It is risky--and probably quite foolish--to assert that our knowledge in any particular area has come to an end, has reached the highest peak possible. Certainly, Jefferson would never make such a suggestion in matters political; on the contrary, he said that:

    "Nothing... is unchangeable but the inherent and inalienable rights of man." --Thomas Jefferson to J. Cartwright, 1824.

But we should make sure before we dismiss democracy as the highest stage we have reached so far in political evolution that we are talking about true democracy and are taking into consideration those relevant factors that do not change, i.e., the inherent and inalienable rights of man.

Those who would dismiss democracy as a system no longer viable for 21st century man speak only in terms of governing institutions and commercial interests and not in terms of the people and their inherent and inalienable rights. They see elective government as failing to meet the needs of new nations around the world and the new forms of commercial interrelationship. But as mentioned above, democracy is far more than the simple matter of holding elections. The question is not being properly addressed when we consider only commercial relations between states and multi-national corporations, and do not take into consideration the inalienable rights of peoples. The system of governance devised by our Founding Fathers was meant to meet human needs, not to satisfy institutional requirements and the conveniences of international commerce.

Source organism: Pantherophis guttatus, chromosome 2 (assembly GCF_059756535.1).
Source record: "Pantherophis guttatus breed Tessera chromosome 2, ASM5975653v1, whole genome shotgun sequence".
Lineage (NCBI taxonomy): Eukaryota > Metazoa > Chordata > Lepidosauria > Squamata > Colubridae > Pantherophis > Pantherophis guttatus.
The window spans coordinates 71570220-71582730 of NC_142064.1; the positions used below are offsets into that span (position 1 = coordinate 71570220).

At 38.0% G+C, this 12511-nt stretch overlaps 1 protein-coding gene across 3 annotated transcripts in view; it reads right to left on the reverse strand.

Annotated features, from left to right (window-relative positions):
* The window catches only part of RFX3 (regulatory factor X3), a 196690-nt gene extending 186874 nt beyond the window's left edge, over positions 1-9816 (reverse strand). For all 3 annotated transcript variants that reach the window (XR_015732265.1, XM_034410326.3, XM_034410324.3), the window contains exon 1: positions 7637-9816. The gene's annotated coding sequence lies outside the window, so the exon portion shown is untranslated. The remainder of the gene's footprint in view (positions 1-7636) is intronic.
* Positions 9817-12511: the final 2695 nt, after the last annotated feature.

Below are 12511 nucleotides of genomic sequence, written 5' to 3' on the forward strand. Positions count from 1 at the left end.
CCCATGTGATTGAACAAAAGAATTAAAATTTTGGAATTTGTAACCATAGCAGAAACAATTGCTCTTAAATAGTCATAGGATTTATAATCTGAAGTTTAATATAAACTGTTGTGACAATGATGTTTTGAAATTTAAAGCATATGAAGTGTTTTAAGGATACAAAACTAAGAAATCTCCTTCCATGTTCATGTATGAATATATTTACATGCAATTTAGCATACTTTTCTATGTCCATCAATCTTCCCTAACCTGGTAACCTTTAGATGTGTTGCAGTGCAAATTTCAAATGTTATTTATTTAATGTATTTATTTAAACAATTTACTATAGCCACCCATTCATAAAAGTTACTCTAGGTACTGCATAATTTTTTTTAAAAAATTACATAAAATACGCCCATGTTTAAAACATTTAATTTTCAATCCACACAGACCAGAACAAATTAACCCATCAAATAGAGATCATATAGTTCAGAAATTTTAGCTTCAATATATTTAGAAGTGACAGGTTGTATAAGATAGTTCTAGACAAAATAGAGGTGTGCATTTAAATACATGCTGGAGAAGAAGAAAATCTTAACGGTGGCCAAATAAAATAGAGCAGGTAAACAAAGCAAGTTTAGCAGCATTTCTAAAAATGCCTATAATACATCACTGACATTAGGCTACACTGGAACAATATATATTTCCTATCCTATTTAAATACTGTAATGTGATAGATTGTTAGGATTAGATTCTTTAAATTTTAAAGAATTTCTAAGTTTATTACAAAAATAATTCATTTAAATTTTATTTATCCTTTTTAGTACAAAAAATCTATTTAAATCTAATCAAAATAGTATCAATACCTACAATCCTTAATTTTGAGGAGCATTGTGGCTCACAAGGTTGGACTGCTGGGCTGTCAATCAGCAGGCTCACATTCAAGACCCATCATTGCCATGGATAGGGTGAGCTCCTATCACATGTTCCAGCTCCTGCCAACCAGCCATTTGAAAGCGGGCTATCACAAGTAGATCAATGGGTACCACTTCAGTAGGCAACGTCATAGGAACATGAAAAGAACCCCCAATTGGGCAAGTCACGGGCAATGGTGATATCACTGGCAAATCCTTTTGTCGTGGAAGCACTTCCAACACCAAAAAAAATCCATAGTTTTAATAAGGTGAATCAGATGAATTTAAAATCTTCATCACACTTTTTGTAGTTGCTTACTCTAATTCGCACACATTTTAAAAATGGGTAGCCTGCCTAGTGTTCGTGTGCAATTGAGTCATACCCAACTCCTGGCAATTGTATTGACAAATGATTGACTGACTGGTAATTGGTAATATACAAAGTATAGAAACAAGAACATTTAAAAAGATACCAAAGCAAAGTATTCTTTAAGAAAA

"To secure these [inalienable] rights [to life, liberty, and the pursuit of happiness], governments are instituted among men, deriving their just powers from the consent of the governed." --Thomas Jefferson: Declaration of Independence, 1776.

    "It is to secure our rights that we resort to government at all." --Thomas Jefferson to M. D'Ivernois, 1795.